WASHINGTON (AP) — After years of battling each other on trade issues, U.S. and European officials are contemplating a dramatic change in direction: joining together in what could be the world's largest free trade pact in an attempt to boost their struggling economies.
Discussions are in the most preliminary of stages and there would be significant obstacles to overcome, including sharp differences on agriculture, food safety and climate change legislation. Still, top EU and U.S. officials have said they want to see it happen. And America's main labor group, often the biggest opponent of U.S. trade pacts, says it wouldn't stand in the way.
Last month, Secretary of State Hillary Rodham Clinton signaled the Obama administration's interest during a speech on trans-Atlantic relations.
"If we get this right, an agreement that opens markets and liberalizes trade would shore up our global competitiveness for the next century, creating jobs and generating hundreds of billions of dollars for our economies," Clinton said.
European officials, including EU Commissioner for Trade Karel De Gucht, have also expressed enthusiasm. Both sides are awaiting a report within weeks by a working group they appointed to study the issue. A positive recommendation could lead to negotiations early next year.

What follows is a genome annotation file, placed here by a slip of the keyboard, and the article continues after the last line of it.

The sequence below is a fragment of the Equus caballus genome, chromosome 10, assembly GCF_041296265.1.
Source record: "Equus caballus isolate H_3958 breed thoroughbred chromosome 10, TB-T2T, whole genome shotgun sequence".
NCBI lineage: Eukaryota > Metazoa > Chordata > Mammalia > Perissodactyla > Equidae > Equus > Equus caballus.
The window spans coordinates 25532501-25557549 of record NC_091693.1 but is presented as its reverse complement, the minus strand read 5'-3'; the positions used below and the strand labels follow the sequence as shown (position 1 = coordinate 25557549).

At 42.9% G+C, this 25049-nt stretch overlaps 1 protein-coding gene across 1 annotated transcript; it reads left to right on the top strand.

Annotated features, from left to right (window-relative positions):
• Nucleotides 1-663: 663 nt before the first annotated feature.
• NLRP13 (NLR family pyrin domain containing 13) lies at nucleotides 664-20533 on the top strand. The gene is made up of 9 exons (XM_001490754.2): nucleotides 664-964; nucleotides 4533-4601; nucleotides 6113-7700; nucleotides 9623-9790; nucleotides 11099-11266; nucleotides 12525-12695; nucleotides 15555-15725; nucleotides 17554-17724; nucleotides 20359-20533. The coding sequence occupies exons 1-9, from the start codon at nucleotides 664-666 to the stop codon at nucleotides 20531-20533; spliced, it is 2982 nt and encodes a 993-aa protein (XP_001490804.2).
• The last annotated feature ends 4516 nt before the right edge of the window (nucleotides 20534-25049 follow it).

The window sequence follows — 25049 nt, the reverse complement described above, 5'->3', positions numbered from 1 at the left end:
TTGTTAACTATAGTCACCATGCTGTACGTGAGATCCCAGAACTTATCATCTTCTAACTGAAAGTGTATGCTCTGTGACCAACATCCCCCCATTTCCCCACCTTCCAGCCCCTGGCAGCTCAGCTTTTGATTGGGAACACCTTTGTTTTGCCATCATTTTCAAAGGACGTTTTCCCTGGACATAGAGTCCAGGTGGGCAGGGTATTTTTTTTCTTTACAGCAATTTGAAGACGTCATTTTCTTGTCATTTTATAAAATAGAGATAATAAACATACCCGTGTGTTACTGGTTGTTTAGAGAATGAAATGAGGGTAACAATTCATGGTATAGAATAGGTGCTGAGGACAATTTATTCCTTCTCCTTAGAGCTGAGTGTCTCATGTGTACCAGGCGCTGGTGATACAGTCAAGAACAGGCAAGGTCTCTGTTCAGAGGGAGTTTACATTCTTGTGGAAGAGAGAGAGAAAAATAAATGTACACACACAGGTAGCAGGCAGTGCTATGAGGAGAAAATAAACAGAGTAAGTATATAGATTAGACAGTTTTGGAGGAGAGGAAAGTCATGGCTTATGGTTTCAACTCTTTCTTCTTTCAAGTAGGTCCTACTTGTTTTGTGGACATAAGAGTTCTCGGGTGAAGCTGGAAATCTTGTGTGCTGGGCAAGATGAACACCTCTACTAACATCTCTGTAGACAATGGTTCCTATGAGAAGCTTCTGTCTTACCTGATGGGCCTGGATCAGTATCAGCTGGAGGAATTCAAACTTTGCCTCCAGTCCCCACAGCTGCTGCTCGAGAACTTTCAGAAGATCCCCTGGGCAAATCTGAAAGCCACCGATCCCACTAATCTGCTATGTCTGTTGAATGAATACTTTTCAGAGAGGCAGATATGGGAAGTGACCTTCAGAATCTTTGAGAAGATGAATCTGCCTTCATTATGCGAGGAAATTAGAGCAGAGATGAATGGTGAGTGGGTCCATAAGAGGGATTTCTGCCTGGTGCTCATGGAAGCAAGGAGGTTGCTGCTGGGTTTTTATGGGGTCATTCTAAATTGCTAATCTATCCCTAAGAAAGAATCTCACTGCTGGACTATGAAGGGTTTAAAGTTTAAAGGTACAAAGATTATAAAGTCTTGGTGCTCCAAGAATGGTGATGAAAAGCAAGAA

The interest in Washington to take on a big free trade deal is somewhat surprising. U.S. free trade negotiators have had a tough slog since the politically fraught debate over the NAFTA agreement with Mexico and Canada in 1991. Since then, it has become increasingly difficult to push big deals through Congress amid opposition from labor groups. Smaller deals with individual countries, including Peru and South Korea, have been approved.
Efforts to negotiate further reductions in tariffs between the more than 150 countries in the World Trade Organization also have stalled in recent years, in part over disagreements between the U.S. and the EU.
Negotiators would face a host of tricky issues that have previously led to trans-Atlantic trade spats. The two sides currently are fighting over the EU's carbon trading scheme that could penalize airlines not meeting EU standards. There are also substantial disagreements over intellectual property enforcement and food safety issues. More broadly, agricultural issues, including EU restrictions on the use of genetically modified foods and pesticides, are likely to challenge negotiators. Tyson Barker, who directs trans-Atlantic relations at the Washington office of Germany's Bertelsmann foundation, said the agricultural issues are particularly sensitive in France.
"This will not be smooth sailing in Europe, by any stretch of the imagination," he said.
In the U.S., the negotiations do appear to have the backing of both big business and big labor.
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